Alex Cobb had a great start, allowing four hits with seven strikeouts and two walks in five scoreless innings. He did not deserve any of what transpired after he left the game.
Meanwhile, Sonny Gray had a no-hitter going against the Giants into the fifth inning. Austin Slater got things going with a walk, but quickly got picked off. Luis González was hit by a pitch after that, and Joey Bart doubled off the wall to put him in scoring position for Tommy La Stella, who knocked him in on a sacrifice fly.
The real drama started after the seventh inning in the form of thunder, lightning, and a tornado warning that had fans scrambling towards the exits and the broadcast crew scrambling to move their equipment before they got electrocuted. And it was somehow not the biggest disaster of the night.
It was estimated that the storm wouldn’t pass until midnight local time, however after about a half hour they announced that the game would be resuming, less than an hour after it stopped. And oh, how I wish it hadn’t.
Unfortunately or fortunately, depending on your perspective, that was the point at which Giants fans realized they would not be able to watch the rest of the game. Fox had been broadcasting the game, but switched to another game. It was assumed that they would resume the Giants vs. Twins broadcast after that, but nope. They wrapped their baseball coverage for the night and local Giants fans were left high and dry.
The game resumed much the same as it had been, with the Giants striking out in order in the top of the eighth. Then John Brebbia got into a jam in the bottom of the inning, allowing back to back singles immediately, putting runners at the corners with no outs. Miraculously, both he and Camilo Doval managed to shut things down the rest of the inning.
Things got off to a great start for the Giants in the ninth. Coming into this inning they’d only had the one hit the entire game. Then Wilmer Flores, Thairo Estrada and Brandon Crawford all singled to load the bases for Slater, with one out. And that’s when things got goofy.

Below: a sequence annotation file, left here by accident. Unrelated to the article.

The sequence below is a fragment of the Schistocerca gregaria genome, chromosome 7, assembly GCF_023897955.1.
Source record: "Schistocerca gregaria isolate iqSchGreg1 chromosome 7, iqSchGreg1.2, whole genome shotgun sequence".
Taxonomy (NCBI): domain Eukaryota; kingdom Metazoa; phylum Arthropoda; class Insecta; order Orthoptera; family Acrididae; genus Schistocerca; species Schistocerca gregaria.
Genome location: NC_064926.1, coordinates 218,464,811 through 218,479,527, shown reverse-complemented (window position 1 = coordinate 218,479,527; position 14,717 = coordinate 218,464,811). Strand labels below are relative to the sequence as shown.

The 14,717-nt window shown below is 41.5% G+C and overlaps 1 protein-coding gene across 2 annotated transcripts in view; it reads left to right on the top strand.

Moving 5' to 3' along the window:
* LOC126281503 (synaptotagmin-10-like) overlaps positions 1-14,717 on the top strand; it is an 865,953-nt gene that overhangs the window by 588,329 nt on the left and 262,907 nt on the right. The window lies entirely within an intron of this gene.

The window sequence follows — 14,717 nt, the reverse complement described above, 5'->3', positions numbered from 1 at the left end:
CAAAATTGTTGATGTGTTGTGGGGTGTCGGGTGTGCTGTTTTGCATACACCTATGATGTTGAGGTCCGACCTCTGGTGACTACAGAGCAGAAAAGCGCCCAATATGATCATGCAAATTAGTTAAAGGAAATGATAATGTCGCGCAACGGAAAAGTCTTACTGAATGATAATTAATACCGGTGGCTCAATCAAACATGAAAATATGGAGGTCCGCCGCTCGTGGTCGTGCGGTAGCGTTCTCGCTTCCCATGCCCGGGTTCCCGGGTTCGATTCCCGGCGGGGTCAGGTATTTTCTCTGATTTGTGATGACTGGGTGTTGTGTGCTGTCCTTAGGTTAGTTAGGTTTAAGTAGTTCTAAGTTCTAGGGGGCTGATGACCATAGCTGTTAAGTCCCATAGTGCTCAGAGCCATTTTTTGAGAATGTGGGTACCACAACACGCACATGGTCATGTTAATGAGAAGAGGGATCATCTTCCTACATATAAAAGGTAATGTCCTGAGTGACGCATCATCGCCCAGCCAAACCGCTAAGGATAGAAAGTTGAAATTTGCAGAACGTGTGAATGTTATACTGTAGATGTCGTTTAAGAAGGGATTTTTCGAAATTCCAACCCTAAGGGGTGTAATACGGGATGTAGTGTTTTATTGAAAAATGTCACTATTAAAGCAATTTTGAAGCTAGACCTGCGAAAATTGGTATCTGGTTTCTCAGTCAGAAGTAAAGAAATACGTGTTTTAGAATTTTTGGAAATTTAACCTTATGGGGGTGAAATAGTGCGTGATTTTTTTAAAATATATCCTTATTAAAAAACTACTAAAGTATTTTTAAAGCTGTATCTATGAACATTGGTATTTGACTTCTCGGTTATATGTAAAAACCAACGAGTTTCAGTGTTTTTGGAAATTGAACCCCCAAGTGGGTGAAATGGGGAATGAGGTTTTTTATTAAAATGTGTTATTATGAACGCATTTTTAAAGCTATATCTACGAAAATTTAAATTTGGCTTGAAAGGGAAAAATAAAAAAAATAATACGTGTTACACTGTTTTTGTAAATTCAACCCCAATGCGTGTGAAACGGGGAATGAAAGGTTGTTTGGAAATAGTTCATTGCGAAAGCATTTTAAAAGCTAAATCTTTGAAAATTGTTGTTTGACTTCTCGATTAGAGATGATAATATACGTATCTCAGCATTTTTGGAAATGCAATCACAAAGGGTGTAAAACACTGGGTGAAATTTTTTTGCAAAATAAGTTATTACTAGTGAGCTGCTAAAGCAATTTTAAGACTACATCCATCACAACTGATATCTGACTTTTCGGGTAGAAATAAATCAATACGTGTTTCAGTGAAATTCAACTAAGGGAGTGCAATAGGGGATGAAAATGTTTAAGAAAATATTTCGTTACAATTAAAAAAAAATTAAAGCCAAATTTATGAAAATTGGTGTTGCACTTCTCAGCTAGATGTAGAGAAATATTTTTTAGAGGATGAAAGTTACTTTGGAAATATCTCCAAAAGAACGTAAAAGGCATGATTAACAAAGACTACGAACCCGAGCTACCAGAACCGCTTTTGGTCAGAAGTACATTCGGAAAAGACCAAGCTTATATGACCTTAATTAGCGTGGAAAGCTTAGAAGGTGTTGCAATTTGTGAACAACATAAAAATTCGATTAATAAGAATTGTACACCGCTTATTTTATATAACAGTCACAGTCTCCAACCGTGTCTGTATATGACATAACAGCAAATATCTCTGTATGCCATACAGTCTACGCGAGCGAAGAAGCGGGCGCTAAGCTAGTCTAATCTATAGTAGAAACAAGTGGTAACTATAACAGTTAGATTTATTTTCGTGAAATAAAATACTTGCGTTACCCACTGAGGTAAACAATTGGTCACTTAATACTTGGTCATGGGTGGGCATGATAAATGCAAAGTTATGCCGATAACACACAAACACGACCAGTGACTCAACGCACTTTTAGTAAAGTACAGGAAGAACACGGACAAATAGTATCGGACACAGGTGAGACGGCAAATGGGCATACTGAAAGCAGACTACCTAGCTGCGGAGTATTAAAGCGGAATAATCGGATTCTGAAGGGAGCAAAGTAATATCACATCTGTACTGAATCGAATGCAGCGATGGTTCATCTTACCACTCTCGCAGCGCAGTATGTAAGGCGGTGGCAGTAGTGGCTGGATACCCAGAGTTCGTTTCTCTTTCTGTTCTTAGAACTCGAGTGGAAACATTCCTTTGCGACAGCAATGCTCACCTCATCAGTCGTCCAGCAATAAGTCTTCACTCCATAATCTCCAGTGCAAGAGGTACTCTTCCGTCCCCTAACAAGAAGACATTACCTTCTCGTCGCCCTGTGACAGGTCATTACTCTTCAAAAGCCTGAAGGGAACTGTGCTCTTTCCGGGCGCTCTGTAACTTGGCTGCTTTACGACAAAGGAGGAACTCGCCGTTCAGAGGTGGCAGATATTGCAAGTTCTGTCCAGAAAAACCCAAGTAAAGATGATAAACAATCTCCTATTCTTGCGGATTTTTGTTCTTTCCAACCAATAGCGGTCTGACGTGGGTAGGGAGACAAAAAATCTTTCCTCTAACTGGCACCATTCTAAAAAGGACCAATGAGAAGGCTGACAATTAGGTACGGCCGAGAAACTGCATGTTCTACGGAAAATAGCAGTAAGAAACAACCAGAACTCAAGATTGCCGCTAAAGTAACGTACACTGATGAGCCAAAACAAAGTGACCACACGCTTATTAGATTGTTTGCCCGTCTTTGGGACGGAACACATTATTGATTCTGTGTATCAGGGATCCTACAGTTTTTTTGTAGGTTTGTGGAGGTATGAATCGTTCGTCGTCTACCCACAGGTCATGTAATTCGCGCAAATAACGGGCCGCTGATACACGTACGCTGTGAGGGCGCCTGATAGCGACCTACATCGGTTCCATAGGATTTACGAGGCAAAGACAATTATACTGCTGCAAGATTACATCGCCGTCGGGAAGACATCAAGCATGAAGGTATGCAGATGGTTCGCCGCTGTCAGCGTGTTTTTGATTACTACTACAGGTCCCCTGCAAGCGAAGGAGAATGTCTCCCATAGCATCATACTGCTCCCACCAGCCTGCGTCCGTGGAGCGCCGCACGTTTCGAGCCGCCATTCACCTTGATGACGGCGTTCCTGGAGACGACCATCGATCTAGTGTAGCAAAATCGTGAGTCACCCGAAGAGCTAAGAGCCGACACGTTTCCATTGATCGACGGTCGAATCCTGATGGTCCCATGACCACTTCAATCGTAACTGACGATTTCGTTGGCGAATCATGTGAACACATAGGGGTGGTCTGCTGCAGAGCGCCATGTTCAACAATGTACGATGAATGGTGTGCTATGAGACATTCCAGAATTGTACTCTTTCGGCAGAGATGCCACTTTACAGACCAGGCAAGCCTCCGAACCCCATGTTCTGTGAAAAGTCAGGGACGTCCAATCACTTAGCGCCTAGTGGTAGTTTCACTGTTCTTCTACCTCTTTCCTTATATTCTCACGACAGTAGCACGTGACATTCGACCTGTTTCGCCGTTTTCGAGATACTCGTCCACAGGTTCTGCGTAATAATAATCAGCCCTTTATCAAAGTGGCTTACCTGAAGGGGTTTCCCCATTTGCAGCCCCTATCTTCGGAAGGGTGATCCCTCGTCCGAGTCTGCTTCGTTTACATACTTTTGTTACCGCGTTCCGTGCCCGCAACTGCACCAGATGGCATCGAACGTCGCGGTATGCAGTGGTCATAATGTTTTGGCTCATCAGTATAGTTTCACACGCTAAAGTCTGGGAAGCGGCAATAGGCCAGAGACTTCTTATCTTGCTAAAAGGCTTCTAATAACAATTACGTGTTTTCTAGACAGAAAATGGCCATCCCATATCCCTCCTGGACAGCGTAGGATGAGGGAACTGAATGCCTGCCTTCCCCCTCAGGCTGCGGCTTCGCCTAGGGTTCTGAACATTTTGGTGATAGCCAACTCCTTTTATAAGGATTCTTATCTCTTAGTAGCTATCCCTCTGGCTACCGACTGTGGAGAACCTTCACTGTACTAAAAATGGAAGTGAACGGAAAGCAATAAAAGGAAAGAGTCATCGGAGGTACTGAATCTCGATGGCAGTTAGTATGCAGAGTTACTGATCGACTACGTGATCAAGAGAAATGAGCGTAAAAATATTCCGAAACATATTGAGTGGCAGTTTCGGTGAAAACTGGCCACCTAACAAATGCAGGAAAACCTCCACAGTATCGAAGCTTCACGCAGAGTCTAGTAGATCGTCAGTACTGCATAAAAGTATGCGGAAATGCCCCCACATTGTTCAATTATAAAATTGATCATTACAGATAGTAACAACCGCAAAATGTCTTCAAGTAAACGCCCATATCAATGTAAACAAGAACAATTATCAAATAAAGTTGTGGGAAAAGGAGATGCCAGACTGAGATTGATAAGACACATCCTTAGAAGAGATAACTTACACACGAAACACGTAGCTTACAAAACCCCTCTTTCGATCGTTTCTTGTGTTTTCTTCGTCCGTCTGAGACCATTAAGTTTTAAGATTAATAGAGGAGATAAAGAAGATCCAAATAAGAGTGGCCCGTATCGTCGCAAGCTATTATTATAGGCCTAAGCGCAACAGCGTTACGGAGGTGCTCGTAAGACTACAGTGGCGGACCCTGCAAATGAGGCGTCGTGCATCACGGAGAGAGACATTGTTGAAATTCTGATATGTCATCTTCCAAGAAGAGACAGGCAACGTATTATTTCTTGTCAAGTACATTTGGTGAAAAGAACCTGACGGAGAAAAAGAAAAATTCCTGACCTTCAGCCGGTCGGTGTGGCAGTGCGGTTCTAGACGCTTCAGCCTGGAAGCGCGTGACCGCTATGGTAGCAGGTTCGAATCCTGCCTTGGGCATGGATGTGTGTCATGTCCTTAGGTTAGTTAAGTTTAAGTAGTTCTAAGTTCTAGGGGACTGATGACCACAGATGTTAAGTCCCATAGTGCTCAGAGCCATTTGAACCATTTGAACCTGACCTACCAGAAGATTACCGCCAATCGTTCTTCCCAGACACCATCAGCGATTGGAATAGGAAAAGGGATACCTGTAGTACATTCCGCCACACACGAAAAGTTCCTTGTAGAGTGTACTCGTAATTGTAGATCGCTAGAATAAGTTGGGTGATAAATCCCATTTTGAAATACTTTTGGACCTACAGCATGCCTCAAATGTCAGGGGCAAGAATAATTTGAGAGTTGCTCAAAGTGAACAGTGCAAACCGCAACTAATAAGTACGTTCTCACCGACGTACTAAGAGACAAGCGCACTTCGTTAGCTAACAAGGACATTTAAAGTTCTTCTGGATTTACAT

Slater hit what should have been a routine sac fly. Instead, centerfielder Gilbert Celestino, who made the catch, forgot how many outs there were and didn’t immediately make a play, which not only allowed Flores to score easily, but allowed both runners to advance. Not that it mattered. It probably would have been a good idea to tack on a couple of insurance runs at this point, but they weren’t able to do anything else.
Then it all fell apart.
Doval came back out and walked Max Kepler to lead things off. He got two outs, but then walked Luis Arraez to bring up Carlos Correa. Correa, naturally, knocked in Kepler with a single. And that’s when things got ugly.
Kepler was initially held up at third, but Arraez never stopped and was past second base when the decision was made to send Kepler. After Mike Yastrzemski threw the ball to Crawford, he couldn’t see that Arraez was halfway between second and third, and no one signaled for him to make the throw, so he ended up standing there watching
So instead of the game being over, it left a runner at third for Jake Cave to knock in to tie the game. It was at this point, having been covering the game for over four hours, that I started rooting for the Twins to get another run and end it, because this had been my entire Saturday. But no, we instead got drawn out torture.
As I established, I wasn’t able to watch anything after the rain delay, just radio, so I’m not exactly sure what Luis González did to get thrown out as the extra innings runner, but I know that the broadcasters were disgusted, so I’m going to guess it was for the best that I didn’t see it.
It was also for the best that we could not watch the bottom of the tenth. With Dominic Leone pitching, Nick Gordon hit a sac fly to advance Twins extra innings runner Caleb Hamilton. Gio Urshela was walked unintentionally, then Kepler was walked intentionally, and then Leone walked Celestino to give up the winning run on a walk-off walk.
Brutal, all around, but at least we’re free.